Get quick facts and answers to FAQs about the 2019 novel coronavirus (COVID-19) with reliable source links from the best online resources such as the CDC and the WHO.

What are the best online resources for coronavirus/COVID-19?

The CDC and the WHO offer the most reliable and up-to-date information about COVID-19, including how you can protect yourself and prevent the spread.

You can easily track the spread across the globe via graphical interfaces from WHO and John Hopkins Medical. Historical coronavirus data is also available for most countries on Worldometer.

What is a novel coronavirus?

Novel in the case means NEW. Before the outbreak in Wuhan, China, this particular strain of coronavirus had not been previously identified, and hence why it is now called a novel virus.

Read more: CDC 

What is the difference between the novel coronavirus disease, SARS-CoV2, 2019-nCoV, and COVID-19?

They are all one and the same.

  • The novel coronavrius disease was the designation given to the outbreak in Wuhan, China because it was a new and unidentified strain (novel) with coronavirus (respiratory tract infections or SARS-like) symptoms.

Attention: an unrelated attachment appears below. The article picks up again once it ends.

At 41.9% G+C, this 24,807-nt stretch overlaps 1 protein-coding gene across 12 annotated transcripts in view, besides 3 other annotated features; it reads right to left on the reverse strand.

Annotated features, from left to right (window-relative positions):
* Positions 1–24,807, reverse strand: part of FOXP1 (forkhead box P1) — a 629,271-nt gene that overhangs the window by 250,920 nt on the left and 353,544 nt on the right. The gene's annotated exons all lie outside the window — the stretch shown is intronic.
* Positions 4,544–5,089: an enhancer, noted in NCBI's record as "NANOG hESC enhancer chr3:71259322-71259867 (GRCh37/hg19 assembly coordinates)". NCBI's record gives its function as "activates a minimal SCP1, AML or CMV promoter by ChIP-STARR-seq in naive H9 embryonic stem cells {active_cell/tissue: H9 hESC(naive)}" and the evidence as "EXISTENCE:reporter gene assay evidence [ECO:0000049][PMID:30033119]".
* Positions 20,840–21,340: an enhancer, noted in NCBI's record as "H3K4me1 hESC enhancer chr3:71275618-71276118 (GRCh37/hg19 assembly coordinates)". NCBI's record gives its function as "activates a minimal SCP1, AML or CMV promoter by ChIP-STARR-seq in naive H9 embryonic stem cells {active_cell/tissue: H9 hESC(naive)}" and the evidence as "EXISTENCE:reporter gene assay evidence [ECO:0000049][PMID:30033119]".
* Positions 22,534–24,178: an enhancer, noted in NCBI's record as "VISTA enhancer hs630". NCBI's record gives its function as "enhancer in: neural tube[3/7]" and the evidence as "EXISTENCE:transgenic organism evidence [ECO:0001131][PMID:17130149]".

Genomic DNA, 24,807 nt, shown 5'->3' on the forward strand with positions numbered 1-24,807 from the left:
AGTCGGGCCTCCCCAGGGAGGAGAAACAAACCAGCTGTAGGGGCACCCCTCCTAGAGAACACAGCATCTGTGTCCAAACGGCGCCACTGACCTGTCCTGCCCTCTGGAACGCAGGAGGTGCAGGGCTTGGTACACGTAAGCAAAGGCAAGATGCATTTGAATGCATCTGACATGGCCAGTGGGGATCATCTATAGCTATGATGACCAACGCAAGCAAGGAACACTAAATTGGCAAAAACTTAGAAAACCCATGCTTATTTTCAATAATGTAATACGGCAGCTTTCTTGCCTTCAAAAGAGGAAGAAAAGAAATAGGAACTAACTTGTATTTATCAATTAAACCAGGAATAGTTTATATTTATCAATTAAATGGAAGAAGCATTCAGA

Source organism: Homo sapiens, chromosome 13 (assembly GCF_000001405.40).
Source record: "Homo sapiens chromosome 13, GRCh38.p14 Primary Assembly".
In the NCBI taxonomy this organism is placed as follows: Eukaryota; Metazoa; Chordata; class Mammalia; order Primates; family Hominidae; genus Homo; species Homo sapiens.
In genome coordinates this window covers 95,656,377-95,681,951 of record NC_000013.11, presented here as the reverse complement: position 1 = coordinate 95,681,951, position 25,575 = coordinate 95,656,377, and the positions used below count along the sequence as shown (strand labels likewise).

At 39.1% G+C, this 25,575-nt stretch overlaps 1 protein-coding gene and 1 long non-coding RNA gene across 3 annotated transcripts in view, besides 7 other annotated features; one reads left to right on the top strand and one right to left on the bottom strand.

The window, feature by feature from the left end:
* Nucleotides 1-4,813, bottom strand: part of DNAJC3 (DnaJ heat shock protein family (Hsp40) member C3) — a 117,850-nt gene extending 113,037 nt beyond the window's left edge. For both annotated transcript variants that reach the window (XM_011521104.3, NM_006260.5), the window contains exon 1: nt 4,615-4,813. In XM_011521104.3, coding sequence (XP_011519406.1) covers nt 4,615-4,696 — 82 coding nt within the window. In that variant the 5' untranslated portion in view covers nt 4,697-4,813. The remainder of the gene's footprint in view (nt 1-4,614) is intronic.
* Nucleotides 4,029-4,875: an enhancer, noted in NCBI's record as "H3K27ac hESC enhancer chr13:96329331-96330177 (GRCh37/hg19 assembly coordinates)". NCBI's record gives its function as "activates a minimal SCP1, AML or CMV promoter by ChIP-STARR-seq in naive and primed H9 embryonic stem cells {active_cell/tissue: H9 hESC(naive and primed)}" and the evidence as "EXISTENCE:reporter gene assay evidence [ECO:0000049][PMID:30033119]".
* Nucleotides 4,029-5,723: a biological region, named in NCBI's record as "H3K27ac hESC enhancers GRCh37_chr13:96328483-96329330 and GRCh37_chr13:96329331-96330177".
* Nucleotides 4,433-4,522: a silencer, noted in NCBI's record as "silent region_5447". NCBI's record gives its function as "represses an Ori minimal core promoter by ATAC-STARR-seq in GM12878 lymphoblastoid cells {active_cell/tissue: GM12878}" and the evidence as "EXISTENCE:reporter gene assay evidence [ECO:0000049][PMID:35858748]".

• nCoV is just a short abbreviation of novel coronavirus while 2019/19 is the designation for the year the virus was discovered.
  • COVID-19 is now the official name given to the Wuhan coronavirus strain by the WHO on February 11, 2020, using their infectious diseases naming module.

Read more: WHO | CDC

What does COVID-19 mean?

COVID-19 is an abbreviation of the 2019 novel coronavirus strain that broke out in Wuhan, China in December of 2019. The abbreviation is broken up into four parts:

  1. CO stands for corona
  2. VI stands for virus
  3. D stands for disease
  4. 19 stands for the year the virus was discovered (2019)

Read more: CDC | WHO

What does COVID-19 social stigma mean? 

Stigma = discrimination against an identifiable group of people, a place, or a nation.

During the COVID-19 pandemic, social stigma has widely been used to spread rumors of who spread the virus and how. The examples below sadly showcase world leaders practicing gross discrimination.

Read more: CDC | CDC


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